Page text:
“That was the mindset I had when I would practice. When I started telling myself that I never played Sultan of Johor, I started enjoying playing hockey again. When the pressure is kept aside, mazaa aata hain hockey khelne me. It was freeing in a way and I just kept playing from there and into the Asia Cup.”
When he got back to the camp, Hundal found that Kumar and the coaching staff had come up with some tricks to help the forward regain his scoring touch. That meant coming up with patterns and grids to help him.
“He’s a player who is quite tall and has a good physique,” Kumar told Scroll. “We tried to understand why he could not score a goal. So we thought of giving him a lot of scoring opportunities inside the circle. We created lot of grids for him to score from different angles, from deflections, from the rebound off the goalkeepers and also trying to stay close to the goalkeeper during penalty corners and scoring from those.”
It is safe to say that Kumar’s efforts bore fruit as Hundal ended up being India’s top-scorer with eight goals at the 2023 Junior Asia Cup.
“No penalty stroke or penalty corner goals. All of them were field goals,” said a beaming Kumar.
Standing at 6’2”, Hundal’s tall and lanky figure stands out in the Indian squad. The teenager believes that his physique will prove to be advantageous to his future.
He said, “India currently does not have a tall and lanky striker. There are strikers who are short and have good physique but none who are tall. I have the advantage of having a longer wingspan and good speed because of my long strides.”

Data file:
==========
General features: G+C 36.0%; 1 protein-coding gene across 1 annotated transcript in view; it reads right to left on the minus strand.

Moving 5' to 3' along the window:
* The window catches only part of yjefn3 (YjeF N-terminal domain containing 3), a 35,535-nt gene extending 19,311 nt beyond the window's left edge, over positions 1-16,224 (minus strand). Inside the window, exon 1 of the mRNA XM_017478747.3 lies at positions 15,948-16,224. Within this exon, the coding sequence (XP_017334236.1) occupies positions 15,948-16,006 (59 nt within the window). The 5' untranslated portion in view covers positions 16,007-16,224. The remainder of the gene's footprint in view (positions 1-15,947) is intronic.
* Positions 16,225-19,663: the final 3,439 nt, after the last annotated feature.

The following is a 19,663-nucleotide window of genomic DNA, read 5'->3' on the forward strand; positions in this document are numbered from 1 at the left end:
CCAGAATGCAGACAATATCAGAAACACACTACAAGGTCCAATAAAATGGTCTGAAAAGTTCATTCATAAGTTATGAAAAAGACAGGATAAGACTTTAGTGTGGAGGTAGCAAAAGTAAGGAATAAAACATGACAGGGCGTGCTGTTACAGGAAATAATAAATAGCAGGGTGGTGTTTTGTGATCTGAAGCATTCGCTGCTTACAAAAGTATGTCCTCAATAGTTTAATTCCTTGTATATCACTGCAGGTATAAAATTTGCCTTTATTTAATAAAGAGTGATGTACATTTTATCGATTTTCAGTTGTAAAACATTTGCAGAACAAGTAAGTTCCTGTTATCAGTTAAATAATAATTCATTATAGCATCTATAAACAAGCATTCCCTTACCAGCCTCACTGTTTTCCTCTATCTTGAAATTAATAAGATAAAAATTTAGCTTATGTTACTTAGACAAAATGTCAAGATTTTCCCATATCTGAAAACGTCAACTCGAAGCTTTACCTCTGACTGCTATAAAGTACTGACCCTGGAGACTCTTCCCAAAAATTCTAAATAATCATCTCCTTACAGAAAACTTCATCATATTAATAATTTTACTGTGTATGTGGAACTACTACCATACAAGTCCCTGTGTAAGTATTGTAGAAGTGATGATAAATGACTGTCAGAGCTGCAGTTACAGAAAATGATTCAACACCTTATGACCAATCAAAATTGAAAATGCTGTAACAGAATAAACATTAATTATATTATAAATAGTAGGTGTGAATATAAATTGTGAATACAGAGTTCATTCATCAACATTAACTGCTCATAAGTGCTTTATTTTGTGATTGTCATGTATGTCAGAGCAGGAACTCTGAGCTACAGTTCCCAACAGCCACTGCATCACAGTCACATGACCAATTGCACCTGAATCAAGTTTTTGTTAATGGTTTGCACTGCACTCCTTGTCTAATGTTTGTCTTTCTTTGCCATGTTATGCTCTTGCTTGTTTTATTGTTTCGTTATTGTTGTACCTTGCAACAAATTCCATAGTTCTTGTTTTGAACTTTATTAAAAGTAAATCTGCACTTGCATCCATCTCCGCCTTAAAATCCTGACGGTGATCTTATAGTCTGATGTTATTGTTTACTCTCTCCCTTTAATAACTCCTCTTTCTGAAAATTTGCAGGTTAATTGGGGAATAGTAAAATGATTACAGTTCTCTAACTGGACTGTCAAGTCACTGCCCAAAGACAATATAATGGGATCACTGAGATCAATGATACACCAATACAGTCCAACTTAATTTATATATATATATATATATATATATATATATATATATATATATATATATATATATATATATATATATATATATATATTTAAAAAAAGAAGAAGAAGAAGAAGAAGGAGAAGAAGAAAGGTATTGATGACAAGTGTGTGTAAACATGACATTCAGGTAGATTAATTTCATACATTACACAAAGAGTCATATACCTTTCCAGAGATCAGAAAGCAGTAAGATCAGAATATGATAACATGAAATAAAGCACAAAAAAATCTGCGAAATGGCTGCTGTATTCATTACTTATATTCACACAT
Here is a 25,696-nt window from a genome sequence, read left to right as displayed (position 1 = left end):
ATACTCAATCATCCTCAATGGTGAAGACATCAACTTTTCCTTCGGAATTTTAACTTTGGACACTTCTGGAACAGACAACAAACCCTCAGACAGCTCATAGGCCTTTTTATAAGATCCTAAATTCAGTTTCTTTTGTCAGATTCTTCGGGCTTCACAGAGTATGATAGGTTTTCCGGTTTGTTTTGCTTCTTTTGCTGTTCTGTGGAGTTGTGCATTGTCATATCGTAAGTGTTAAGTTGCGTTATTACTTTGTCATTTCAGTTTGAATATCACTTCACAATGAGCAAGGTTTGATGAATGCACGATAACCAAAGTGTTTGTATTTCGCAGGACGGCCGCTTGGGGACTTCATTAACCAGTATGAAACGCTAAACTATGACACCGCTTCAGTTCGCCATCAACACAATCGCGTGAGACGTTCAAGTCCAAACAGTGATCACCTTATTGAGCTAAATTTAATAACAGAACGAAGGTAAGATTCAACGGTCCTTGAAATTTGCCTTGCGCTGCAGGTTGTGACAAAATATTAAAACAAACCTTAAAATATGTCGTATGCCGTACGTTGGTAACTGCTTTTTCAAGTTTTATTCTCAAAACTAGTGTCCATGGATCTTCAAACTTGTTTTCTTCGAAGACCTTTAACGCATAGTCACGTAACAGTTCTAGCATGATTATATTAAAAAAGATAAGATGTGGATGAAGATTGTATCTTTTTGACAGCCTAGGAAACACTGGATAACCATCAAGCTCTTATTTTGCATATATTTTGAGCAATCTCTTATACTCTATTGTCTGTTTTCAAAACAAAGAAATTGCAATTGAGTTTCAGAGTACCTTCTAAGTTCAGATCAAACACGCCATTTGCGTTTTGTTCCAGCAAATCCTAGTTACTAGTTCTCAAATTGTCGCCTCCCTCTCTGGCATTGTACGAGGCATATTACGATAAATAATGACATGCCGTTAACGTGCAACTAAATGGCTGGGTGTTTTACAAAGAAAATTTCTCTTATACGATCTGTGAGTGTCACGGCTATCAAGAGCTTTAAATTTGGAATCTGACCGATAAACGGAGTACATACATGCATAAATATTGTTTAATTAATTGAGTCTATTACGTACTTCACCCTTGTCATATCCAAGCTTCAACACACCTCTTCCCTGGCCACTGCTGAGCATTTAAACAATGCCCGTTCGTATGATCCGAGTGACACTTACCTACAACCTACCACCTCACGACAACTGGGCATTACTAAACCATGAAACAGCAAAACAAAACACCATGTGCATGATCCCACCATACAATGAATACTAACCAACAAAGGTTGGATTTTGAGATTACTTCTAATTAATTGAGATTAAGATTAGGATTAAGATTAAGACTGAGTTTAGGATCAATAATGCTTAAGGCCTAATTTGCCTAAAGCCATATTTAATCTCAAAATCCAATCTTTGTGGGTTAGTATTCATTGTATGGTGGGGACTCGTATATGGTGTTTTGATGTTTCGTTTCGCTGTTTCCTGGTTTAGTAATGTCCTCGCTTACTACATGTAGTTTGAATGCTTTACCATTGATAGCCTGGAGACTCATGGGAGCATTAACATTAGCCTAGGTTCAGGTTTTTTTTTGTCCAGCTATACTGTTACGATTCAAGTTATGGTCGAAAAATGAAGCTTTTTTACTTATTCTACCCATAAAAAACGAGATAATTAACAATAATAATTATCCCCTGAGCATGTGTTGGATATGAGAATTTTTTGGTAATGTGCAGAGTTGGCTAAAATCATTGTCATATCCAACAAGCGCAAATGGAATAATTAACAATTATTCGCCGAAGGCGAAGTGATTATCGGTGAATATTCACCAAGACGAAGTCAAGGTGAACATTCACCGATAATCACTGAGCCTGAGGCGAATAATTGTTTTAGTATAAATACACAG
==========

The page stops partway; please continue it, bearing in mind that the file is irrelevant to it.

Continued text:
There’s another advantage that Hundal possesses which could give him an edge while competing for a place in the senior squad in the future. His drag-flicking ability. Drag-flickers generally tend to be tall and muscular defenders like Harmanpreet Singh, Gonzallo Peillat and Alexander Hendrickx. Therefore, to have a player capable of playing in attack while still being deadly from penalty corners becomes an asset, just like the Belgium’s Tom Boon and Australia’s Blake Govers.
“Height and weight helps. If you are built a bit heavier, then it helps because as you push your weight down, it just helps (the momentum),” former Netherlands player and drag-flicking legend Bram Lomans had told Scroll in a masterclass on the craft.
“The momentum is also bigger if you are a little bit taller. You need to be flexible. Not all tall guys are flexible. If you look at Rupinder Pal Singh, he was my size, but he is also very flexible. If you are (flexible), then you have an advantage because you can get more of your body behind the ball. Hendrickx is also taller. Govers is more strong than tall maybe.”
While Hundal has the height which is the hallmark of many drag-flickers, what he doesn’t yet possess, is their muscular build, something which he aims to work on during the off-season.
Having won the Junior Asia Cup, Indian youngsters will soon embark on their quest for a third world title when they take part in the 2023 FIH men’s junior Hockey World Cup to be held in Malaysia in December. Leading the line, playing in his fourth – or rather – third international tournament for India would be Araijeet Singh Hundal.